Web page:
It took Greg Smith 12 years to figure out that Goldman Sachs wasn’t for him?
As the mavens of media once again tear into Goldman Sachs, like piranhas devouring a hapless cow that has waded into the Amazon, it is worth remembering a few things about the investment bank, highly successful for decades. The controversy of course is over the recent and very public resignation of investment banker Greg Smith, who has castigated the firm for its practices and culture.
Goldman deserves a lot of credit. How many companies know how to arbitrage an entire country, the world’s largest economy, and a global industry? The masters of the universe at Goldman have executed the challenge of Archimedes, the Greek mathematician of the ancient world, who said that if he had a sufficiently long lever and a place to stand, he could move the world. In its own way, the firm can move global financial markets with its calculus.
It is understatement to say that Goldman is a formidable competitor. While many large companies become distracted and obsess with corporate process, perpetual meetings and verbose PowerPoint slides that explain matrix management, Goldman analyzes the world with remarkable acumen and then executes with precision and excellence. To succeed like Goldman, you have to know how to read a global financial landscape: debt, equity, real estate, commodities, currencies, and regulations. This is a very difficult skill to acquire, and they do it exceptionally well.
Countries and economies have monstrous inefficiencies and swings. For the British, it was mismanagement of interest and exchange rates in the early 1990s. It is well-known that George Soros understood this, and made $1 billion by shorting the British pound sterling. For the U.S. in recent years, it was over allocation of capital into the mortgage industry, aided and abetted by banking regulation that assigned lower risk weighting to mortgages and mortgage-backed securities. This, along with freakishly low interest rates, encouraged overinvestment in derivative financial instruments. And so a bubble was born.
With mortgages long deemed sacrosanct and very low risk, Goldman figured out that there was a massive correction coming and that mortgage-backed securities and other related derivatives should be sold short, profiting mightily when it came time to buy those securities for delivery to counterparties.
In developing countries, there are also massive inefficiencies. Agricultural exports can temporarily drive currency valuations, over regulation protects middlemen that do not add value, and transportation systems such as road, rail, air and sea are fragmented and not integrated. This offers major opportunities to a firm that can eliminate inefficiency in the supply chain and profit from a poor country’s disarray. There is no media frenzy about that.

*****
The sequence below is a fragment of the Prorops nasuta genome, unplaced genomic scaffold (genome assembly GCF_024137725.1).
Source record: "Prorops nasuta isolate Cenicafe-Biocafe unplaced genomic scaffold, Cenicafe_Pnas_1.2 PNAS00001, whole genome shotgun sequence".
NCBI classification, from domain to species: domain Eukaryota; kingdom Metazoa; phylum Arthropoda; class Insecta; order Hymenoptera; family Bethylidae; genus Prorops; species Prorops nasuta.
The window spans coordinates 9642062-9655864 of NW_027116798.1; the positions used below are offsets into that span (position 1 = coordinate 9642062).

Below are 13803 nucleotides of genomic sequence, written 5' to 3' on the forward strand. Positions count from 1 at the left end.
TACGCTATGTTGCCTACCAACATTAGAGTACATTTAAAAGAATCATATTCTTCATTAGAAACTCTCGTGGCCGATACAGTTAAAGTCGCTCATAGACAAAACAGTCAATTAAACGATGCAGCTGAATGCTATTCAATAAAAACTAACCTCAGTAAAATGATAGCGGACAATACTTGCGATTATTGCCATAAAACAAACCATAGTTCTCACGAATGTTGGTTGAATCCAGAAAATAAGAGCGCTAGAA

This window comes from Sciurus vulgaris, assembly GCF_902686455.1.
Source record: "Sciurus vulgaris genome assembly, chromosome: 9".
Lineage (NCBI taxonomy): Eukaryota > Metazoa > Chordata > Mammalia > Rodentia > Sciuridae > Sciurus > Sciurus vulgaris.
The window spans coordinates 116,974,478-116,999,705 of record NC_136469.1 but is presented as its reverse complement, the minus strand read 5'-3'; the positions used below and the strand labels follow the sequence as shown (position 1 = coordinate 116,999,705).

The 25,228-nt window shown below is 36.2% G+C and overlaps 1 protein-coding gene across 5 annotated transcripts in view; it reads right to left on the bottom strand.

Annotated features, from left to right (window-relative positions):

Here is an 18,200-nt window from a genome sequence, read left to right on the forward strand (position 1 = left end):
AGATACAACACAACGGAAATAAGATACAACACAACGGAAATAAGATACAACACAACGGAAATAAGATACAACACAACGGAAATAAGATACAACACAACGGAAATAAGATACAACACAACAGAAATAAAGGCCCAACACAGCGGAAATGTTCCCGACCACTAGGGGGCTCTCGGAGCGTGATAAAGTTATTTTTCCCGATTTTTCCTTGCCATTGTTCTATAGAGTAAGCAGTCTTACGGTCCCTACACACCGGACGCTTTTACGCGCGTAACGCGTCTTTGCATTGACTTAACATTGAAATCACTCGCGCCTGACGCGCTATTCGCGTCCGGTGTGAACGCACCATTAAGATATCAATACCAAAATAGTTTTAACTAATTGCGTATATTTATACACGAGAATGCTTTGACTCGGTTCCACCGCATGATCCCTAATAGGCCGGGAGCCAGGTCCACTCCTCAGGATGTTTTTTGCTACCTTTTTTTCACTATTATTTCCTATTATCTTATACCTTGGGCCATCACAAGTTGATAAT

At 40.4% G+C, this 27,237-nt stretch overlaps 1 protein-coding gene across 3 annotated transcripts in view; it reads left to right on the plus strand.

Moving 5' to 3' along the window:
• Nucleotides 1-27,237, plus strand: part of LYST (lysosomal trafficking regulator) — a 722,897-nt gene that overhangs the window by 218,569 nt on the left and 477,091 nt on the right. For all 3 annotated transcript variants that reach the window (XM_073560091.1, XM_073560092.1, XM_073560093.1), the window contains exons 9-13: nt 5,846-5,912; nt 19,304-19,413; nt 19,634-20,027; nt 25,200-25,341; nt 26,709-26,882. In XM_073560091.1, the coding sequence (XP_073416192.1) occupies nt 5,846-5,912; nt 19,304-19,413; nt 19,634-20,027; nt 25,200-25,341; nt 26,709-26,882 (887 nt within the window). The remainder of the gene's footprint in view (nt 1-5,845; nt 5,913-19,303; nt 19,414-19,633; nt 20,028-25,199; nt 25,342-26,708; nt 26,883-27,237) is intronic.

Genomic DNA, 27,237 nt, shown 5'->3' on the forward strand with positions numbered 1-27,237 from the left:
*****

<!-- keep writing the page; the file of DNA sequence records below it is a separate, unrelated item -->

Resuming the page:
The trouble with Greg Smith is that he took twelve years to figure out that Goldman wasn’t for him. Of course, that did not stop him from receiving investment banking compensation, nor evidently has he offered to return it. Presumably an intelligent person could join a firm, attend meetings, assist with transactions and quickly discover if a corporate culture was somehow “toxic and destructive.” It should not require twelve years to acquire that kind of personal insight and then glorify it by resigning.
The U.S. Treasury, with all its brilliant financial sentinels and algorithms, allowed itself to be arbitraged by an investment bank. Being able to short a country’s securities or currencies is also a way of maintaining discipline, and when free markets gang up, they can undermine political decisions made by governments.
The world needs more of some elements of the Goldman culture — creative people with global vision, who will execute business adroitly and as ball carriers score touchdowns — not process bound executives who revel in new jargon and celebrate corporate fluff. The world needs more people who can read a global landscape and act on their conviction with imperfect information, knowing that to make money you have to either take risks that others will not take, or be smarter than they are, or both. It is called being an entrepreneur. Alleged ethical breaches and conflicts can and will be dealt with by the courts, and companies will need to vigorously police their own.
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